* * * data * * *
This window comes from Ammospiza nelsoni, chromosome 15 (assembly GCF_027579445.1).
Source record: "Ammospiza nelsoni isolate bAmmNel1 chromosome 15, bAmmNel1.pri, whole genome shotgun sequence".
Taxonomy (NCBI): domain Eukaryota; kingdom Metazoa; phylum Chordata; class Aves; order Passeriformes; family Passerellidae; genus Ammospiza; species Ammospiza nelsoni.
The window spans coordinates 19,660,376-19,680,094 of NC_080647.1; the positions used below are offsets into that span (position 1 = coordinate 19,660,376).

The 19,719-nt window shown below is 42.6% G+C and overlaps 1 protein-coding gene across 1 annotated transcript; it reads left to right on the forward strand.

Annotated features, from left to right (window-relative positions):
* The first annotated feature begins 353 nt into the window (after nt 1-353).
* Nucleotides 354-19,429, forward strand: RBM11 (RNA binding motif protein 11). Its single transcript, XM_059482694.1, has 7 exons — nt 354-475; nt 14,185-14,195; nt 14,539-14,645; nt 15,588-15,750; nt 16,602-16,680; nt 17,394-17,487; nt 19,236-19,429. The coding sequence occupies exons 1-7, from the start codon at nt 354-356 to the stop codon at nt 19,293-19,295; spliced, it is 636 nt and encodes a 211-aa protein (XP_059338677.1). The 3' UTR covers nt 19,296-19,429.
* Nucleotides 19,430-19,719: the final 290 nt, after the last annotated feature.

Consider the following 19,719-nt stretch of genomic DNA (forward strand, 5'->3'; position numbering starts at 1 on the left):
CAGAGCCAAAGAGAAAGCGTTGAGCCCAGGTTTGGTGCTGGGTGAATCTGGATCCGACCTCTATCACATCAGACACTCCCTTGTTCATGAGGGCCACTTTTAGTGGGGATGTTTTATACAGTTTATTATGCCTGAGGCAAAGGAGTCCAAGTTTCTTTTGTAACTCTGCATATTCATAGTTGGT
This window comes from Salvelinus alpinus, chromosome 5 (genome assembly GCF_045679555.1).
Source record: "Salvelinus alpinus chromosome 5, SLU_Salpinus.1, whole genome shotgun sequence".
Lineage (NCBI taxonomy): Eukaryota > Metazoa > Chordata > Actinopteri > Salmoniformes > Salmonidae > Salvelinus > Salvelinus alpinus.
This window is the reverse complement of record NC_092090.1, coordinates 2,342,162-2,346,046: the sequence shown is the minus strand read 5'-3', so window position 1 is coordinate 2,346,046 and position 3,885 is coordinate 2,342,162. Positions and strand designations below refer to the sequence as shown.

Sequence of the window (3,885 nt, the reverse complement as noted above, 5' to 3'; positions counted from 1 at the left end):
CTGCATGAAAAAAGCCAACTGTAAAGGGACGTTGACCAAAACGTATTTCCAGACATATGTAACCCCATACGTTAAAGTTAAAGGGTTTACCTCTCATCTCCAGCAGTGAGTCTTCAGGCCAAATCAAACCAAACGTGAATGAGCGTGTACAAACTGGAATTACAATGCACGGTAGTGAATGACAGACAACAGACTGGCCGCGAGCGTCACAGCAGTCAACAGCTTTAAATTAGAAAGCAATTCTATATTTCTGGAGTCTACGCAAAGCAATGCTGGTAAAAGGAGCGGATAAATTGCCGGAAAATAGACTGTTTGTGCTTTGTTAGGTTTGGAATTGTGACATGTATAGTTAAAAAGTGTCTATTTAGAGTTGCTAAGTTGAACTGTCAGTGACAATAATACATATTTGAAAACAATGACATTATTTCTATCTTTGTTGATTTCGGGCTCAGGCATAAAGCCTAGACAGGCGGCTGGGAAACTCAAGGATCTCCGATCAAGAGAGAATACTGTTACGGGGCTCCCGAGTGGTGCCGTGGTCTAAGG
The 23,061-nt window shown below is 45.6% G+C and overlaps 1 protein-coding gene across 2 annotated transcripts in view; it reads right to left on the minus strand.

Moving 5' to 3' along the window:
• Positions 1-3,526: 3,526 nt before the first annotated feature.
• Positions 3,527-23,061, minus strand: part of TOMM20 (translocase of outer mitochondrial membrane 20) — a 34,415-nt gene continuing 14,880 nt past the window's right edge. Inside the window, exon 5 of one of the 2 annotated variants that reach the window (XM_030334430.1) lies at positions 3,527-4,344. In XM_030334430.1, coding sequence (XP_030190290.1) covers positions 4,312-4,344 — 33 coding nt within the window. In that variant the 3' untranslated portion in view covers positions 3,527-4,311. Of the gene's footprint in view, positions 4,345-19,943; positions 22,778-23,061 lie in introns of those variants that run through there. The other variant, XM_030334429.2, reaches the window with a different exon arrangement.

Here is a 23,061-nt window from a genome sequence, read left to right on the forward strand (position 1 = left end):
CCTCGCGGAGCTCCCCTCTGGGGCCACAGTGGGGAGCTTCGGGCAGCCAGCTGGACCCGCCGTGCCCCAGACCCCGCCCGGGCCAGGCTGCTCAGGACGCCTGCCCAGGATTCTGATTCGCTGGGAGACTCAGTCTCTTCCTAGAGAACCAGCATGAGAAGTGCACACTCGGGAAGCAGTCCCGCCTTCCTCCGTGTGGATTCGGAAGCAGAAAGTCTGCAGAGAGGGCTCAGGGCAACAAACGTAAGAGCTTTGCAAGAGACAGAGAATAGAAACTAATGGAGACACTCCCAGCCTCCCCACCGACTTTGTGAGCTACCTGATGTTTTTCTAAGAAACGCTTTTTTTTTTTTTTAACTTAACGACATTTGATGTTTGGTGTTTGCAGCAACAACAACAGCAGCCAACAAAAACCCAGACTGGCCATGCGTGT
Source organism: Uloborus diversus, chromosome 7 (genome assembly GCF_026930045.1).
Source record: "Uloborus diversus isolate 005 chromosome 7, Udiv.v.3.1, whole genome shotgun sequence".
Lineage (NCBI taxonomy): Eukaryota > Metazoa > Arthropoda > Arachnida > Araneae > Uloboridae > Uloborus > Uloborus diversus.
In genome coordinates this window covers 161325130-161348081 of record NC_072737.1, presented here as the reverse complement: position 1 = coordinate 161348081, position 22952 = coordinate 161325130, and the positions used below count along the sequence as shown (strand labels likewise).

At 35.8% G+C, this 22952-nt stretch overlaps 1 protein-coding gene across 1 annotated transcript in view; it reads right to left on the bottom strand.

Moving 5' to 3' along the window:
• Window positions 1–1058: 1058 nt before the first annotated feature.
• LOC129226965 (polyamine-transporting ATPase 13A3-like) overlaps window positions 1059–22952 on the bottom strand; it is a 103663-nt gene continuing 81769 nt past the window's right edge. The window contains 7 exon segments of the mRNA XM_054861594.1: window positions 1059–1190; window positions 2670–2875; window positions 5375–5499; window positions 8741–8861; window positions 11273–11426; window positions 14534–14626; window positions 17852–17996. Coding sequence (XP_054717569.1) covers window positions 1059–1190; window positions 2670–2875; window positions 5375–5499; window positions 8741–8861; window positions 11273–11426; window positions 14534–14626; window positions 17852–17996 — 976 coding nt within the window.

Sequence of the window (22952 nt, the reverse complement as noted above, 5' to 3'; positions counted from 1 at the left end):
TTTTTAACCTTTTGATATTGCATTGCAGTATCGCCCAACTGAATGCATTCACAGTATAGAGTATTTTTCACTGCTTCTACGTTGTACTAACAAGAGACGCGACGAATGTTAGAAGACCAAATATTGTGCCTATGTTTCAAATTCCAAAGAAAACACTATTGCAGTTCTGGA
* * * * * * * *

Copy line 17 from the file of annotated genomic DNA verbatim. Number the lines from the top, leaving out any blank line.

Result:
CTGCATGAAAAAAGCCAACTGTAAAGGGACGTTGACCAAAACGTATTTCCAGACATATGTAACCCCATACGTTAAAGTTAAAGGGTTTACCTCTCATCTCCAGCAGTGAGTCTTCAGGCCAAATCAAACCAAACGTGAATGAGCGTGTACAAACTGGAATTACAATGCACGGTAGTGAATGACAGACAACAGACTGGCCGCGAGCGTCACAGCAGTCAACAGCTTTAAATTAGAAAGCAATTCTATATTTCTGGAGTCTACGCAAAGCAATGCTGGTAAAAGGAGCGGATAAATTGCCGGAAAATAGACTGTTTGTGCTTTGTTAGGTTTGGAATTGTGACATGTATAGTTAAAAAGTGTCTATTTAGAGTTGCTAAGTTGAACTGTCAGTGACAATAATACATATTTGAAAACAATGACATTATTTCTATCTTTGTTGATTTCGGGCTCAGGCATAAAGCCTAGACAGGCGGCTGGGAAACTCAAGGATCTCCGATCAAGAGAGAATACTGTTACGGGGCTCCCGAGTGGTGCCGTGGTCTAAGG